Business Intelligence – Oracle

Archive for December 17th, 2007

Oracle BI EE – Calling Java Scripts and Java Classes from iBots

Posted by Venkatakrishnan J on December 17, 2007

One of the very good features of BI EE is its ability to call custom Java Scripts and Java Classes after the execution of iBots. Lets look at some examples today. In the first example we shall see how to save the reports scheduled via ibots to a local directory using a simple Java Script. It is assumed that you have your scheduler up and running. The first step in this process is to create a simple Java Script like the one below. I have taken this directly from the docs for demonstration purposes. You can customize this to your needs.

var FSO = new ActiveXObject(“Scripting.FileSystemObject”);
var fileName = “D:\\” + Parameter(1);
var fooFile = FSO.CopyFile(Parameter(0), fileName, true);

As you see above what this Java Script basically does is that it accepts one parameter (Parameter(1)) which is the file name and saves this file to a desired location that is in D drive. You need to save this file under {OracleBI}\server\Scripts\Common folder.



Once this is done, the next step is to call these scripts in your ibots. For example, lets choose a dashboard for content, PDF for attachment and schedule it to run immediately. In the Advanced of this ibot, choose the Java Script that you had created earlier. Remember you need to pass the file name (in my case it is sample.pdf) for Parameter(1) as a parameter.






The above was pretty straight forward. All we needed to do was to put the custom Java Script in a designated folder and call that in the Advanced tab of an ibot. Now lets look at calling a Java Class from an Ibot. There are certain things that we need to understand before we proceed further. Oracle Delivers uses the Java Host Service to make calls to a Java Procedure. So, if you go to {OracleBI}\web\javahost you would find a directory called Scheduler. Under this directory you would find a jar file called schedulerrpccalls.jar. This is the scheduler jar file that we can use to directly obtain the scheduler objects like the iBot attachments, the instance, job ids etc. So, our aim is to call a Java Program after the execution of an iBot is to write the details of the iBot schedule to a text file. In this example, i shall be using JDeveloper. Lets look at the steps one by one.

1.   Open the Config.xml file under {OracleBI}\web\javahost\config in a text editor. Search for the Scheduler tag and change it as shown below.

 <Enabled>True</Enabled> <DefaultUserJarFilePath>D:\Oracle\OracleBI\web\javahost\lib</DefaultUserJarFilePath>

The reason why we are changing the above tags is to make Java Host aware of the Java Classes that scheduler would be calling. And the DefaultUserJarFilePath tag points to the directory where we would be placing our Jar file( custom jar file using our custom Java Class). After changing this restart the Java Host Service.

2.   Open JDeveloper and create a simple Application, Project with a simple Java Class. In my case i have created a simple Application called SAWSched which in turn has an application called sawsched. The final class file that i created under this project is called as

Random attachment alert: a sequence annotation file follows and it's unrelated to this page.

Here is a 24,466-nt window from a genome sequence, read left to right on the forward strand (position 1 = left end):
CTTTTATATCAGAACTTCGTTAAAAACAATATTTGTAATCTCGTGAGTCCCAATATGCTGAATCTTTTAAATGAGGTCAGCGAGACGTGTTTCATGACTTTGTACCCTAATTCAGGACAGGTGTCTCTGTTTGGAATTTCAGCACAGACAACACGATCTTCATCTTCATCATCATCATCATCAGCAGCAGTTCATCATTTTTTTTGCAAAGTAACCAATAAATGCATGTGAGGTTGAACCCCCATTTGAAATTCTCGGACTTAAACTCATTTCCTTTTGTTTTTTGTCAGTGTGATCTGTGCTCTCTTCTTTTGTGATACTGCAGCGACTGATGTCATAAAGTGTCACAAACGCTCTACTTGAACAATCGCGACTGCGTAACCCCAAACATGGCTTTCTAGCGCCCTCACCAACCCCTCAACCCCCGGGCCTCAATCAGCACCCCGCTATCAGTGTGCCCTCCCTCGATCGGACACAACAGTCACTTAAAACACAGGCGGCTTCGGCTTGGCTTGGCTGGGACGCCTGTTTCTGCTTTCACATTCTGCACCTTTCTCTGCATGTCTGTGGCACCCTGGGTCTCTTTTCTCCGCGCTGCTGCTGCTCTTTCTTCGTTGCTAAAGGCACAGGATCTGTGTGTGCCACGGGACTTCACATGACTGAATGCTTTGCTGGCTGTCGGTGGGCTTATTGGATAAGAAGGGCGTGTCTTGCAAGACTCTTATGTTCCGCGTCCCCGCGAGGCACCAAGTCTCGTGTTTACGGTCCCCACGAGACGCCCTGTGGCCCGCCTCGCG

3.   In this custom java file lets include the following code. Ensure that you are including the schedulerrpccalls.jar in your Project Properties.


package sawsched;import*;
import java.lang.Thread;


public class sawsched implements SchedulerJavaExtension{
public void run(SchedulerJobInfo jobInfo) throws SchedulerJobException
System.out.println(“JobID is:” + jobInfo.jobID());
System.out.println(“Instance ID is:” + jobInfo.instanceID());
System.out.println(“JobInfo to string is:” + jobInfo.toString());
File outputFile = new File(“D:\\JavaJob.txt”);
File attachFile = jobInfo.getResultSetFile();
FileWriter out = new FileWriter(outputFile);
out.write(“User ID:\t\t” + jobInfo.userID() + “\r\n”);
out.write(“Job ID:\t\t” + jobInfo.jobID() + “\r\n”);
out.write(“Instance ID:\t\t” + jobInfo.instanceID() + “\r\n”);
out.write(“Parameter Count:\t\t” + jobInfo.parameterCount() + “\r\n”);
out.write(“File Path: ” + attachFile.getAbsolutePath());
for(int i = 0; i < jobInfo.parameterCount(); ++i)
out.write(“\tParameter “);
out.write(new Integer(i).toString());
out.write(“:\t” + jobInfo.parameter(i) + “\r\n”);
catch(Exception ex)
throw new SchedulerJobException(1, 1, ex.getMessage());
public void cancel()


What this class basically does is it creates a text file which would have details about the iBot job. The above example is available in the bookshelf.

4.   Once this is done compile this code to ensure that you have no errors. The next step is to create a JAR file out of this class. So, right click on your Project and create a Jar File. In your JAR ensure that you are also including your schedulerrpccalls.jar and the above compiled class.




I have named my Jar file as BISched.



Once this is done right click on your resources ( you would find your Jar there) and then click on Deploy.


Copy your Deployed Jar file to {OracleBI}\web\javahost\lib (The one that we included in the DefaultUserJarFilePath tag).


5.   Now lets go back to delivers and create a simple iBot and choose Java Program in the Advanced Options.


In the Java Properties enter the class name, in our case it is sawsched.sawsched and then in the CLASSPATH enter the jar file that we had bundled. Save the ibot and you would notice that a text would have been created under D drive.


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